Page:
I realised that ever since I was young I had an inner monologue rumbling on, collating words and creating sentences to describe the world around me. Yet I rarely use this type of descriptive writing in my work, instead filing it away for some theoretical future project.
It made me consider how many writers get stuck in the creativity void. As writers what we want to write is beautiful soaring prose, but what pays the bills or gets the publishing deal is frequently not those flowery sentences but a truly great concept.
So although it is useful to flex your writing muscles, it is also good discipline to focus that creativity on finding a really great idea first.
The advice that is most frequently given out to writers seeking inspiration is to write about what you know. That is because it is great advice – ignore this at your peril.
When selling a book idea the key questions to ask yourself are: who cares? So what? And why are you the best person to write this book? This approach can help you to find an idea.
Think carefully about the stories you have to tell, the knowledge you could pass on, or the quirky angle with which to tackle a hackneyed subject. By looking at ideas or starting points through this prism it will help you to find your own voice or a fresh approach.
That said I think this can be qualified. Much of my writing career has been based on writing about something I previously had no knowledge of. Sometimes having too much knowledge of a subject can make it hard to communicate with a beginner. But by coming at a subject from the position of a learner thorough research can help you to communicate its essence to the reader.
For example, Stef Penney set her wonderful novel The Tenderness of Wolves in Canada in 1860. At the time of her writing she was suffering from agoraphobia so never visited Canada herself, but created a great sense of time and place through extensive library research.
When searching for your inspiration think about not only what you know about but also what you are interested in, this may help you to find that elusive niche.
Say for example you are writing a novel but finding it hard to get it published perhaps think about other areas you know about. Perhaps your day job is in digital marketing and you have a lot of useful specialist knowledge that could make a valuable non-fiction book.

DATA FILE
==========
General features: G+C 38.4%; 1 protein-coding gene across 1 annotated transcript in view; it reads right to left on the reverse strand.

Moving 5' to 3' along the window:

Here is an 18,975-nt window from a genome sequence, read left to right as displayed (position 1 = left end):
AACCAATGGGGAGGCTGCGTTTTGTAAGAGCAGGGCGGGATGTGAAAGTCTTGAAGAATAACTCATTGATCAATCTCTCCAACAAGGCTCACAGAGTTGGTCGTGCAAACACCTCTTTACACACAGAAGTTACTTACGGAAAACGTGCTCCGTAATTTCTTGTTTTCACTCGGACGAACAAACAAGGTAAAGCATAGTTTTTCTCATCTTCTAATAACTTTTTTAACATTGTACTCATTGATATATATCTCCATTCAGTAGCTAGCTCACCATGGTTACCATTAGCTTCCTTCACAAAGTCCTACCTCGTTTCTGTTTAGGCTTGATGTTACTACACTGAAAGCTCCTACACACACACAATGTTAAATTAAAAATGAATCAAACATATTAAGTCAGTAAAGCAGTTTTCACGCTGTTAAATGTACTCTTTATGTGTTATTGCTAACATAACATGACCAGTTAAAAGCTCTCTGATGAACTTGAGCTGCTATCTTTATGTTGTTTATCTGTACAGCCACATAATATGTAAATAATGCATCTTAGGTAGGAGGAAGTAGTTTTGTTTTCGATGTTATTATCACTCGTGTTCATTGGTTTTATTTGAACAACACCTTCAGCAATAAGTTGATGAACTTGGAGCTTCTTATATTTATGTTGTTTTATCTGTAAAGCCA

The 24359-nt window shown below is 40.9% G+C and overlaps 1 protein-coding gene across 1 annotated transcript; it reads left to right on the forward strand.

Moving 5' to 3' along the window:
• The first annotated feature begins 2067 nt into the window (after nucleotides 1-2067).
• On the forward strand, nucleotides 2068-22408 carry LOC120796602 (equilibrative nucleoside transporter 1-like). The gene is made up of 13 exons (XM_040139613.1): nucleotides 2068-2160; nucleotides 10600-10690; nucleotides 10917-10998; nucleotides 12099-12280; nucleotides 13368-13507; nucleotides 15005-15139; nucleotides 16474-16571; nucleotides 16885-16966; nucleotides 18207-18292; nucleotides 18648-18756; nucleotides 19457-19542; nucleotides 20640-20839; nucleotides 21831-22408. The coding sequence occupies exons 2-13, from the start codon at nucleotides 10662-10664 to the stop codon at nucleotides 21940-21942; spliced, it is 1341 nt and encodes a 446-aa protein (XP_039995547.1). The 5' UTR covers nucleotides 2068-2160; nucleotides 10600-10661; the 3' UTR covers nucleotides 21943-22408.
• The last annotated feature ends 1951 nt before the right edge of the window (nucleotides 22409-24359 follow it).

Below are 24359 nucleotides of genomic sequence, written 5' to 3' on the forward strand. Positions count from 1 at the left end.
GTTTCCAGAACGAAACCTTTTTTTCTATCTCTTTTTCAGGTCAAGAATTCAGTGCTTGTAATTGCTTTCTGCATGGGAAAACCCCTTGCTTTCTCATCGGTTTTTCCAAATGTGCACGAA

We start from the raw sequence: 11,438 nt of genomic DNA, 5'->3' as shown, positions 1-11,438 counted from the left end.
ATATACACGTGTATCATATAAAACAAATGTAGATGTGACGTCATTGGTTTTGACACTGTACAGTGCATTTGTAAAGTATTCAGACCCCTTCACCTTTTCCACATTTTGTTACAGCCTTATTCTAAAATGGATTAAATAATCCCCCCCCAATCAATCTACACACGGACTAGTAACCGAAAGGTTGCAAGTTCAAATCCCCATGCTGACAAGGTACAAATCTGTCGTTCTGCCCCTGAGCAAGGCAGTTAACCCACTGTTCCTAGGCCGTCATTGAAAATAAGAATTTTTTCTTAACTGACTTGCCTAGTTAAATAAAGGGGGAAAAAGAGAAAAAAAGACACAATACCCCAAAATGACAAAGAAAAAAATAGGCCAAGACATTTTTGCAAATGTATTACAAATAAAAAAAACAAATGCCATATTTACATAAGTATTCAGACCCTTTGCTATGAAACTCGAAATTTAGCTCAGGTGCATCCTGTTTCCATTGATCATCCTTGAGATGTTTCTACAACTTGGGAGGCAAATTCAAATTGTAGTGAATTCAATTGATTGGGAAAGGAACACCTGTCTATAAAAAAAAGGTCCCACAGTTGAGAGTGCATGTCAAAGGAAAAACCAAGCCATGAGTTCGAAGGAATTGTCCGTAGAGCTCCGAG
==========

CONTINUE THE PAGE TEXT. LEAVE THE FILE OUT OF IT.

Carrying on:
Perhaps you have an interest in local history, have travelled extensively or play an unusual musical instrument to a high standard? These passions could all be avenues to explore in the search for inspiration.
Reading widely is also a great way to find an idea. Whether reading through newspapers, blogs, Twitter, leaflets I always keep my eye out for an interesting fact or story that could grow into an idea.
My friend and former colleague Bess Lovejoy came up with a great book idea after finding a small news item in the Guardian about the artist Francis Bacon’s strange request to friends in the event of his death: ‘When I’m dead, put me in a plastic bag and throw me in the gutter.’
From there she researched and wrote a short item on the subject for Schott’s Almanac and realised there was a lot of scope to tell some great stories on the fate of famous bodies. The resulting book Rest in Pieces was published by Simon & Schuster in 2013.
Likewise I am constantly clipping out interesting articles or collecting nuggets of information that I think are worth exploring. When researching The Georgian Art of Gambling I began to think about how different life was in the Georgian era.
That led me to think about the skills that many people once knew (such as riding side saddle) that have now been lost, and it was this small idea that grew into my book How to Skin a Lion.
Be curious. Be interested. Listen, read, consume. Find your quirk, your niche, your expertise and you will find your idea.